Preparation Step1When you format a computer hard drive you will lose everything that is on the drive. Therefore, it is very important to back up anything you might want later. Additionally, if you are going to be formatting and installing XP you need to make sure you have the discs for any applications or third party hardware you use since you will need to re-install your programs and drivers after re-installing Windows. Step2Take a moment to think of anything that you have on the computer that you wouldn't want to lose. Generally, you probably want everything in your My Documents folder, and you also want to save things like your favorites or bookmarks from your Web browser. Remember that each user on the computer has his or her own My Documents folder, Desktop items and Favorites/Bookmarks. Step3Save everything to a CD, DVD or a hard drive that you won't be formatting. Formatting a Secondary Hard Drive Step1Right-Click on the “My Computer” icon either on your desktop or in the Start Menu and select “Manage.” Step2A new window titled “Computer Management” comes up. Select “Storage” from the left hand side by clicking it once, then select “Disk Management(local)” from the right side by double-clicking it. Step3Now in the lower part of the main frame (right side) of the window you should see a nice visual of all your hard drives. Each line is a different drive. Each box on a line (with a colored bar at the top and a size displayed in MB or GB) is a partition on the drive. Partitions are separations of space on a drive. Unless you are doing something specific that requires multiple partitions, you only want one partition per drive. Step4First you must delete any existing partitions on the drive you are going to format. Do this by right-clicking on the partition's box and selecting “Delete Partition...” Since you already know that you will be deleting everything on the drive, and have already backed everything up, you can safely say yes to any warning the computer presents you with. Step5 If there are multiple partitions make sure you have saved everything off them since they might each have different drive letters (i.e. “D:” or “F:”). Then repeat the above step for each of them. If you only want to format one partition that is OK and you can continue to the next step without deleting the other partitions. Step6The box for the drive to be formatted should now have a black bar at the top of it and should say “Unallocated” under its size (see picture). Right click on it and select “New Partition...” The New Partition Wizard comes up. Step7In the New Partition Wizard click next. On the next page make sure “Primary Partition” is selected and click next. Now make the size equal to the maximum (it should already be set to it), and click next again. On the next page the computer will automatically choose the first available drive letter for the new drive. However, if you like you can choose another drive letter from the drop-down menu, and then click next. Step8Finally the New Partition Wizard asks if you would like to format the new partition and if so what format. Choose “NTFS” as it is faster and more secure. Leave the “Allocation unit size” as “Default.” In the “Volume label” field enter whatever name you want the drive to have. Simple is better. Avoid using spaces. Lastly, if the drive is brand new and has never been used before check the “Perform a quick format” box. If the drive has been used before leave this box unchecked. Leave the “Enable file and folder compression” box unchecked and click next. Then on the next page click finish. Step9The wizard will now spend a little while formatting the drive. On old or large drives this may take a while. Do not close the “Computer Management” window until it finishes. You will know it is done when the word under the size of the drive changes from “Formatting” to “Healthy” and the name and drive letter you chose for the new drive show up. After it is finished you can proceed to use your newly formatted drive.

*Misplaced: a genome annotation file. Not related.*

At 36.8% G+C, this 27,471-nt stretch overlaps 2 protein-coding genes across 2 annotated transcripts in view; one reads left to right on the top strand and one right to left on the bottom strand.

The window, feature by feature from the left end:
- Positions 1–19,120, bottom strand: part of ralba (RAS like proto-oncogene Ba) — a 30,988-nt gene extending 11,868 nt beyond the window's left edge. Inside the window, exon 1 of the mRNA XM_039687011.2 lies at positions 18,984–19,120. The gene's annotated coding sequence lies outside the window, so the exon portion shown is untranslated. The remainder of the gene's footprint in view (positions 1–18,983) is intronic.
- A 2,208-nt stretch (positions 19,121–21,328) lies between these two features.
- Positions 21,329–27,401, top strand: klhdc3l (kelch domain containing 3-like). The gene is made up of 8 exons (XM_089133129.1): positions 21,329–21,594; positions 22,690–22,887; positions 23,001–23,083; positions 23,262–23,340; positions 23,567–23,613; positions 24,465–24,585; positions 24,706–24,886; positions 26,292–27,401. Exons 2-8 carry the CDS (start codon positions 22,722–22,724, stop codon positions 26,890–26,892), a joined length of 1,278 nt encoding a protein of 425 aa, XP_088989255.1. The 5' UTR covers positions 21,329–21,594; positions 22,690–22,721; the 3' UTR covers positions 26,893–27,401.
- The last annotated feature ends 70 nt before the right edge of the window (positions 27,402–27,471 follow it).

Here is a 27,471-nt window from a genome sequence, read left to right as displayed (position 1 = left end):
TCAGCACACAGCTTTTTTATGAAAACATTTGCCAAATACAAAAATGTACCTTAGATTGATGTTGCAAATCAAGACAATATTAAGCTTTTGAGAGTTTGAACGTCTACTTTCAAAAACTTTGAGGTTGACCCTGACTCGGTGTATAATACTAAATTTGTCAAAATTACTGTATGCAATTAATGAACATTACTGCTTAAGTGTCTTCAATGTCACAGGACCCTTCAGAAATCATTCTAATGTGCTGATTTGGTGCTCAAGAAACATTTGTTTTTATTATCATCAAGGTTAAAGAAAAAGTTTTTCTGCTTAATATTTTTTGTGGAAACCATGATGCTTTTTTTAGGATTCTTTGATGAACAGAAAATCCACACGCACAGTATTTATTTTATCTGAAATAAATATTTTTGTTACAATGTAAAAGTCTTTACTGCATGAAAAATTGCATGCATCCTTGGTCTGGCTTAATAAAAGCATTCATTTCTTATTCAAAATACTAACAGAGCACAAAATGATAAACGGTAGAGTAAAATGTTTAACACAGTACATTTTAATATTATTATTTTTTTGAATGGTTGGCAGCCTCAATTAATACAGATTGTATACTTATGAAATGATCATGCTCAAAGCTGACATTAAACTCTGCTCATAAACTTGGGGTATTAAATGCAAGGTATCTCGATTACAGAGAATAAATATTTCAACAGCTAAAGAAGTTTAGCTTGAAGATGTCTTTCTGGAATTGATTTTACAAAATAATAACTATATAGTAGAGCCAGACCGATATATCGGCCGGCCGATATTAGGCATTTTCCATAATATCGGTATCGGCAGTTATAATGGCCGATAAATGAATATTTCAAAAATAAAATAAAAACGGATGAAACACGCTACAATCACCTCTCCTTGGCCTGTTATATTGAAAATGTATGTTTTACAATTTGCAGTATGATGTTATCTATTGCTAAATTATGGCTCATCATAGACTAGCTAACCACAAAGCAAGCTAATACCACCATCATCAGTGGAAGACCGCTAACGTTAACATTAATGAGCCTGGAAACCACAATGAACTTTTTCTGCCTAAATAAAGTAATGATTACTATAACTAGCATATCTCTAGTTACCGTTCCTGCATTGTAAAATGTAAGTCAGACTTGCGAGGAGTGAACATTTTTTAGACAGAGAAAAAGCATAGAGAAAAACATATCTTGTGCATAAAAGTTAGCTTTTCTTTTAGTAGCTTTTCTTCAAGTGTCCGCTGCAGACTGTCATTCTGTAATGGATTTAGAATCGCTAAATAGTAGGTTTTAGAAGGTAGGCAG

Posted on Oct 13, 2008
Check the data cable. Make sure it is fully connected. (Sometimes they come loose). Check all connected data cable's & power cables within the system. Start with the new drive you installed. Unplug the data cable & re-connect. Follow it to the motherboard & do the same. If no cable seemed loose than replace the hard disk drive's cable with a new cable. Standard 80-conductor Ultra DMA IDE/ATA interface cable. See below;
When you start up the dimension 4600, enter the bios, watch your screen at start up. You will need to press F2 or F10 key to enter the bios.
Once in the bios check that you hard disk drive is shown.
Most bios will list the drive by its model number. If you see the model number of the drive chances are you can save & exit the bios. Button up the case. You should be able to load windows.
Posted on May 06, 2009